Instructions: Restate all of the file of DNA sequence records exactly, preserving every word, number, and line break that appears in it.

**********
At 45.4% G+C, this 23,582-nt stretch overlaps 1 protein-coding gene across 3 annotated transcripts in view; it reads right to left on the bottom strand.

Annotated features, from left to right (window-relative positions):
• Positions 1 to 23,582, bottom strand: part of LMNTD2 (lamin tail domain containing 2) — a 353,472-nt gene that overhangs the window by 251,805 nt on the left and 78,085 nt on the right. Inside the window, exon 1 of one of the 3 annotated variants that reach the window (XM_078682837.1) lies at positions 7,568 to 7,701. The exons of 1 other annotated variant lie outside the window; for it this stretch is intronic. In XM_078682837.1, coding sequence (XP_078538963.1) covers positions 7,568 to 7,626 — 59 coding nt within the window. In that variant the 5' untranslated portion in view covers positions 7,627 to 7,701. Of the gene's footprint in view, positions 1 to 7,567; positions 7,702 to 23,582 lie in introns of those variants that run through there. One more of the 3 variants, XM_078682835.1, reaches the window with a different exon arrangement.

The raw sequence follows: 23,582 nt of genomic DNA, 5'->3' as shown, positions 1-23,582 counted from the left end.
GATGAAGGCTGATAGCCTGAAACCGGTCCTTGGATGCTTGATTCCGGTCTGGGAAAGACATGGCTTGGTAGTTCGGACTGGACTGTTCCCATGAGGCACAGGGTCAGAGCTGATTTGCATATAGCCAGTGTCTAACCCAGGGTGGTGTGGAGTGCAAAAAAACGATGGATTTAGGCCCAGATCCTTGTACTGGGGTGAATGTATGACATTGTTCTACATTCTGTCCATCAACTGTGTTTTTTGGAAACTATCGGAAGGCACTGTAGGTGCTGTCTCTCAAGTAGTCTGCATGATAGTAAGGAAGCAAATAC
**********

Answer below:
At 45.4% G+C, this 23,582-nt stretch overlaps 1 protein-coding gene across 3 annotated transcripts in view; it reads right to left on the bottom strand.

Annotated features, from left to right (window-relative positions):
• Positions 1 to 23,582, bottom strand: part of LMNTD2 (lamin tail domain containing 2) — a 353,472-nt gene that overhangs the window by 251,805 nt on the left and 78,085 nt on the right. Inside the window, exon 1 of one of the 3 annotated variants that reach the window (XM_078682837.1) lies at positions 7,568 to 7,701. The exons of 1 other annotated variant lie outside the window; for it this stretch is intronic. In XM_078682837.1, coding sequence (XP_078538963.1) covers positions 7,568 to 7,626 — 59 coding nt within the window. In that variant the 5' untranslated portion in view covers positions 7,627 to 7,701. Of the gene's footprint in view, positions 1 to 7,567; positions 7,702 to 23,582 lie in introns of those variants that run through there. One more of the 3 variants, XM_078682835.1, reaches the window with a different exon arrangement.

The raw sequence follows: 23,582 nt of genomic DNA, 5'->3' as shown, positions 1-23,582 counted from the left end.
GATGAAGGCTGATAGCCTGAAACCGGTCCTTGGATGCTTGATTCCGGTCTGGGAAAGACATGGCTTGGTAGTTCGGACTGGACTGTTCCCATGAGGCACAGGGTCAGAGCTGATTTGCATATAGCCAGTGTCTAACCCAGGGTGGTGTGGAGTGCAAAAAAACGATGGATTTAGGCCCAGATCCTTGTACTGGGGTGAATGTATGACATTGTTCTACATTCTGTCCATCAACTGTGTTTTTTGGAAACTATCGGAAGGCACTGTAGGTGCTGTCTCTCAAGTAGTCTGCATGATAGTAAGGAAGCAAATAC